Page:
The US plans to send around 3,000 military personnel to West Africa as part of a ramped up effort to fight the largest Ebola outbreak in history, responsible for killing at least 2,400 since breaking out earlier this year, according to The Wall Street Journal. President Obama will reportedly announce the plan later today, which will call for the military to build 17 treatment centers capable of holding 100 patients each, a facility for distributing supplies, and a facility for training upward of 500 healthcare workers each week for six months. The US will reportedly be leading an international initiative called Operation United Assistance, and the US will begin establishing a headquarters in Liberia later this week.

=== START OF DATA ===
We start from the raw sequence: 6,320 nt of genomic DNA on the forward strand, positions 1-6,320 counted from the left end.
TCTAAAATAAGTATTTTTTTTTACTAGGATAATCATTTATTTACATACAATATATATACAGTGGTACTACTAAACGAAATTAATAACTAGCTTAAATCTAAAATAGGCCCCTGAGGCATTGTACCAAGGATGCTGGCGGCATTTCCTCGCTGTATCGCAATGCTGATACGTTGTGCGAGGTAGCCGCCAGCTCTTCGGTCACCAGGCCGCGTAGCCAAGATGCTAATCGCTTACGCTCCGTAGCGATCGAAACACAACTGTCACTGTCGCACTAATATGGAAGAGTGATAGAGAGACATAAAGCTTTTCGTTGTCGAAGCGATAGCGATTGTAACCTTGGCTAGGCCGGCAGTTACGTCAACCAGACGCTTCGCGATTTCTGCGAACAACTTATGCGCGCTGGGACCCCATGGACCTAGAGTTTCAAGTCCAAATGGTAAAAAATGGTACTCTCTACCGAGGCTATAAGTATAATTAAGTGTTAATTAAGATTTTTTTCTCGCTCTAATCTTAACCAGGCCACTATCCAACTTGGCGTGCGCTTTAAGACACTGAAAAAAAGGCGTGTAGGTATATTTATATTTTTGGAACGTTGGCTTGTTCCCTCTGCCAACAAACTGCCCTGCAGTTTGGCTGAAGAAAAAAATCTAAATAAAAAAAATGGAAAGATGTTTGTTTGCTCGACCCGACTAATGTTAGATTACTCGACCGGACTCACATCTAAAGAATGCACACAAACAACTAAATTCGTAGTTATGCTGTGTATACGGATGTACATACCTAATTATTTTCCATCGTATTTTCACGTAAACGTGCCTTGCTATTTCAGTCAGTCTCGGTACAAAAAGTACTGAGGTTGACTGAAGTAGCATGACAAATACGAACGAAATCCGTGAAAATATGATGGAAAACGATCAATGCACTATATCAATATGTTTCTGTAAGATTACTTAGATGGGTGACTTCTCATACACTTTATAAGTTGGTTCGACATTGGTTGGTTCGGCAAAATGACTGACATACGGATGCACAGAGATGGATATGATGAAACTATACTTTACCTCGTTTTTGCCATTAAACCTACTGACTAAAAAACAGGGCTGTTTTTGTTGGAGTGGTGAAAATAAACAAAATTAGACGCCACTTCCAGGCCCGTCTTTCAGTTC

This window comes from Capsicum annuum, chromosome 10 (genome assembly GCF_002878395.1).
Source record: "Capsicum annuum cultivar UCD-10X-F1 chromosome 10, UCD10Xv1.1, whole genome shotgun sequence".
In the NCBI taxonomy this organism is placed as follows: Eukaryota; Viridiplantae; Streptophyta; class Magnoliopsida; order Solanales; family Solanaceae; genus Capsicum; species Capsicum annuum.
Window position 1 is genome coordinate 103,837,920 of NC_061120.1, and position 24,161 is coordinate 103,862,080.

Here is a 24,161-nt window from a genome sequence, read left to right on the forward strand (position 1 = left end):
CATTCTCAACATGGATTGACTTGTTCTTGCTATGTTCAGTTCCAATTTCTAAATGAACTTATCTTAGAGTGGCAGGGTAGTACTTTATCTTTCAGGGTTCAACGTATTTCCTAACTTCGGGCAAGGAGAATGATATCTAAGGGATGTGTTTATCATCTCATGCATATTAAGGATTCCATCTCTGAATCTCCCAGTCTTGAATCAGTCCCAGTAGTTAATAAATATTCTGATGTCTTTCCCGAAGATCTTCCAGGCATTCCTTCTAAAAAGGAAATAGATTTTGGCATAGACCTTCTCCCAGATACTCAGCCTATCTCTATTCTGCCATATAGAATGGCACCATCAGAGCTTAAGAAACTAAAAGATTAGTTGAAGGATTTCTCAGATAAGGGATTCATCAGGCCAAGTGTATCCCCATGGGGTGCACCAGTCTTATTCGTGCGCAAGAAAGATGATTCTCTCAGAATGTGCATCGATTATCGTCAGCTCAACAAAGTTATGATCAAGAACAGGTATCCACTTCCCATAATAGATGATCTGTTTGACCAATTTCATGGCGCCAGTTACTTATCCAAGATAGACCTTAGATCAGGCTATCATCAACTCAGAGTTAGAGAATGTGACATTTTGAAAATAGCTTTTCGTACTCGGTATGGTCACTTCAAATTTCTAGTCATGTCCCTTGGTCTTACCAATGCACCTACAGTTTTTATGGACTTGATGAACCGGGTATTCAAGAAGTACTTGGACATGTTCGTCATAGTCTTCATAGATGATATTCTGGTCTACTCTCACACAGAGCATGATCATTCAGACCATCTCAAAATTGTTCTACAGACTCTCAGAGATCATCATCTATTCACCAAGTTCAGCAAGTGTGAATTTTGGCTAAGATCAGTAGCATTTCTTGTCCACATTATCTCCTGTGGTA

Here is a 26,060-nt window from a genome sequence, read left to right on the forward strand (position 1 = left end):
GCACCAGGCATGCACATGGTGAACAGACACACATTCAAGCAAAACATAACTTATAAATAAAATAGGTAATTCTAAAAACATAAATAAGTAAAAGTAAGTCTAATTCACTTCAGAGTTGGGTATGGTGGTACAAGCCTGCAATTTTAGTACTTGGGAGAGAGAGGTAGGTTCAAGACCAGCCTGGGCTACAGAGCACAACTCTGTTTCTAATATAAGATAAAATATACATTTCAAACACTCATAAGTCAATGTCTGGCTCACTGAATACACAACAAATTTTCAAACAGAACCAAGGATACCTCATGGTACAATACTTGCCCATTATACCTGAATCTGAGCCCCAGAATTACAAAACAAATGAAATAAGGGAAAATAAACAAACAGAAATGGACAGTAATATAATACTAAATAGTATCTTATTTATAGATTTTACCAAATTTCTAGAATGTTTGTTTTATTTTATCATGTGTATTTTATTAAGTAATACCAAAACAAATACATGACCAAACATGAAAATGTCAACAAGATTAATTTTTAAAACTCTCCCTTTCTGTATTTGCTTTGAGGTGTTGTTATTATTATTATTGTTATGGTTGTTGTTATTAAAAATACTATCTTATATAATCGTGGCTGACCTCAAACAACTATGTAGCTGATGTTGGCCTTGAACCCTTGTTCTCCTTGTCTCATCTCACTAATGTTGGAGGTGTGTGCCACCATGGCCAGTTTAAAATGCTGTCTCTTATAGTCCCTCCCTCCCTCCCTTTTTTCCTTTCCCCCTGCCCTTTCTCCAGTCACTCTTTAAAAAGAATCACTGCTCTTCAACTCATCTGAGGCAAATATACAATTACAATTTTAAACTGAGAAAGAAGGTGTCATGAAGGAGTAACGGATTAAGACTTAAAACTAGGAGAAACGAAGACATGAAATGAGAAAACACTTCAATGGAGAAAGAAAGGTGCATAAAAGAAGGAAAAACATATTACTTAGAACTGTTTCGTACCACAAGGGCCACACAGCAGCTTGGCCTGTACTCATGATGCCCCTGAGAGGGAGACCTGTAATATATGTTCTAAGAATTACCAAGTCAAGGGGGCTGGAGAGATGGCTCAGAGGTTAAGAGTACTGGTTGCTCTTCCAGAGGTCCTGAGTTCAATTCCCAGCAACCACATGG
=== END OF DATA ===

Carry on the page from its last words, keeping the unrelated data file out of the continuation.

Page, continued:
The US expects it to take a couple of weeks before the military has enough staff on the ground to begin training healthcare workers. The goal isn't to immediately stop the spread of Ebola, but rather to first halt its growth and prevent it from potentially spreading to hundreds of thousands of others, the Washington Post reports. The US expects that it will take months to begin reducing the number of deaths and illnesses — there is currently no medicine or vaccine that's effective against Ebola. The Post reports that the US will send response kits to 400,000 households in Liberia, allowing for treatment even when local centers are overfilled.